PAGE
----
Back to school? Prepare for possibility of head lice
Known medically as Pediculus humanus capitis, head lice are small, wingless parasites that affect up to 12 million children in the United States each year. They are highly contagious and feed only on humans. Once kids are back in school, it offers the perfect opportunity for the lice to spread.
Historically, youngsters swapped them while sitting together during reading and nap time. Today, the fastest growing segment of head lice infestations is teenagers, thanks in large part to the myriad of selfies taken with heads touching.
One school had an outbreak during football season from boys sharing helmets. Sharing hats or scarves can spread them as well.
Since these biters do not fly, they must crawl to the next victim and touching heads creates the ultimate superhighway.
Head lice bite victims along the hair line leaving itchy, red bites. The females lay tiny, sticky eggs along the hair shafts close to the scalp. These eggs are called "nits" and females can lay hundreds of them in their lifetime.
In Beaufort County, the school district policy is that students who are found to have head lice are sent home. Students are allowed to return the next day if they have started treatment and evidence of head lice are gone.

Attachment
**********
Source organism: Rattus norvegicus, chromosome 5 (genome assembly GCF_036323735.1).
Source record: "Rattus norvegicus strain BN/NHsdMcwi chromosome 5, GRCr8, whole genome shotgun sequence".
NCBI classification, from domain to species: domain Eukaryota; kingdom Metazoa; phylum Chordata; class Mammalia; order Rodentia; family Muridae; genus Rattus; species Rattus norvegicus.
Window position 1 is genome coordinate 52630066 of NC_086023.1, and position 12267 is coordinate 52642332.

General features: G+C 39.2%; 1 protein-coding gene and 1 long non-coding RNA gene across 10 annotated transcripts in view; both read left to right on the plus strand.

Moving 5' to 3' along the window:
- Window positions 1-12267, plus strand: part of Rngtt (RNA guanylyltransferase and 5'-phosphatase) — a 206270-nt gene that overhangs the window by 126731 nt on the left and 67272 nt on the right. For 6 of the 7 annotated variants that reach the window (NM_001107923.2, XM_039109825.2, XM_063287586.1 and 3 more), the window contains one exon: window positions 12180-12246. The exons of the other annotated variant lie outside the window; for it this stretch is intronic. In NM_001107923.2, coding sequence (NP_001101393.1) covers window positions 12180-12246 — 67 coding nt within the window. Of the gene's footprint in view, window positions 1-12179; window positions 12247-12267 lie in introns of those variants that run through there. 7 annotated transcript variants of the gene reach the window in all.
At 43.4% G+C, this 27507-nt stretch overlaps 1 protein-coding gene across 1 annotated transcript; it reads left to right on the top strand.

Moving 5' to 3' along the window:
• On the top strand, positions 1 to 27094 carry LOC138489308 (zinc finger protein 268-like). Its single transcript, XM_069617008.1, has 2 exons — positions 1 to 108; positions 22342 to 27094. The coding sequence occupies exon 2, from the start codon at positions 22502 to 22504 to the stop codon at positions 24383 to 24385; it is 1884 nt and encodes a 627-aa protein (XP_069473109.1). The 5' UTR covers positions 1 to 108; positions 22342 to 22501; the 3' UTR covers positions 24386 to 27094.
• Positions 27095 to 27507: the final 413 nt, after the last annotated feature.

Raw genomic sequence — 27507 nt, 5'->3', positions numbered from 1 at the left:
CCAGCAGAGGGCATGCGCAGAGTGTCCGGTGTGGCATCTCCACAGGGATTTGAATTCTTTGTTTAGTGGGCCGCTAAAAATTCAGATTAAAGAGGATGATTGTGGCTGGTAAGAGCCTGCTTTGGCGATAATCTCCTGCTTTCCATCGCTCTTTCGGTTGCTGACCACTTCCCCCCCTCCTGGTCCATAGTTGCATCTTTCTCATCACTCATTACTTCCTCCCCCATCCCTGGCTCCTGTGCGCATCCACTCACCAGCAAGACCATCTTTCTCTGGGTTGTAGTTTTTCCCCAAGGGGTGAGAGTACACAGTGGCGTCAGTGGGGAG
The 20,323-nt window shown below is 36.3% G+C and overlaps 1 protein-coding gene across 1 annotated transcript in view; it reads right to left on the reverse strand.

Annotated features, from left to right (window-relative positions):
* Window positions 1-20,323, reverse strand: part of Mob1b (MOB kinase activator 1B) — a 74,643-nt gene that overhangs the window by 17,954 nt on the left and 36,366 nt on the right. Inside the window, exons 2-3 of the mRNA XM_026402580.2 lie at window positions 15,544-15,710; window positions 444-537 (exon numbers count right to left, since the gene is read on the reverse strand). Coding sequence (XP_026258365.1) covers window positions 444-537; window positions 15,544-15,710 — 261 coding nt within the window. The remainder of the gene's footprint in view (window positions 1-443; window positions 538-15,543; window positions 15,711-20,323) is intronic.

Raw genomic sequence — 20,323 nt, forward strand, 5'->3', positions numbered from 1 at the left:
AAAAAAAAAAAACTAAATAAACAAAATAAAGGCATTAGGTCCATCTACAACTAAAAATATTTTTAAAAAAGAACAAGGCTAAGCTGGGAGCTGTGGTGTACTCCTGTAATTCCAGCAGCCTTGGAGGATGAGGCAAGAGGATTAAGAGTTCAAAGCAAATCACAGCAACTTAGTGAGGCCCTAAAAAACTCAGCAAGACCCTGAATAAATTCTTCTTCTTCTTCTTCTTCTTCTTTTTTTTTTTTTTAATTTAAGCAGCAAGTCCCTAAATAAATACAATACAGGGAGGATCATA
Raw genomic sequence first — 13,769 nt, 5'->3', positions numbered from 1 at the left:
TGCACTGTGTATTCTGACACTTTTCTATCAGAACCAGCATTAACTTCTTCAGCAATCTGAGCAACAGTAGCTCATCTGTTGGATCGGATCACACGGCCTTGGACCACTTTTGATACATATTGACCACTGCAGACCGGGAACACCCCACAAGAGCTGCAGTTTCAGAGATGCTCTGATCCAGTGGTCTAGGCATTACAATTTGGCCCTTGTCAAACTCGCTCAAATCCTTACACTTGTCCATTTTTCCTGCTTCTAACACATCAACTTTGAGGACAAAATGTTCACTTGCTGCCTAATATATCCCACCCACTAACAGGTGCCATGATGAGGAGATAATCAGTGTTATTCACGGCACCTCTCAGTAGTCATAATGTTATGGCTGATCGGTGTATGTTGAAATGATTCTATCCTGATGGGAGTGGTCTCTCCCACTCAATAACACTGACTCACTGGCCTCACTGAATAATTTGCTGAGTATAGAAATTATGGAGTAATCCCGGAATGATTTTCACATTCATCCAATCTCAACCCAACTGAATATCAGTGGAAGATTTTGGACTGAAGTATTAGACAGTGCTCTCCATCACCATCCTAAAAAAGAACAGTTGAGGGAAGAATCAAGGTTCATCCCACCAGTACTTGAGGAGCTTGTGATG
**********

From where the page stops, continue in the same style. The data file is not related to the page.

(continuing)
Years ago, the only treatment was removal of head lice and the nits. A special lice comb was used - on every single strand of hair - which is so tedious and annoying that it spawned the term 'nit-picking.'
Then came pesticides, and treatments involved toxic chemicals lathered on the scalp. Then the poisons were repeated every two weeks until they were gone.
Within the last year, headlines shared the news of "Super Lice" strains that are resistant to these pesticides. These over-the-counter chemicals are now ineffective.
Parents are now discovering alternative, natural methods. A local Beaufort product, Greenbug, with an active ingredient of cedar, will kill the head lice and safely destroy the nits so you don't have to comb them out.
There are also products made with tea tree oil that have been successful in treating adult head lice.
Prevention is the first step, so talk to your children about not touching heads with other kids. Before school, lightly spray hair and belongings with Greenbug or tea tree oil to repel the head lice.
And if you figure out a way to prevent teenagers from taking selfies, you've conquered much more than just head lice.
Louise Hodges is a principal of Greenbug, Inc., which was in the first class of graduates of the Don Ryan Center for Innovation.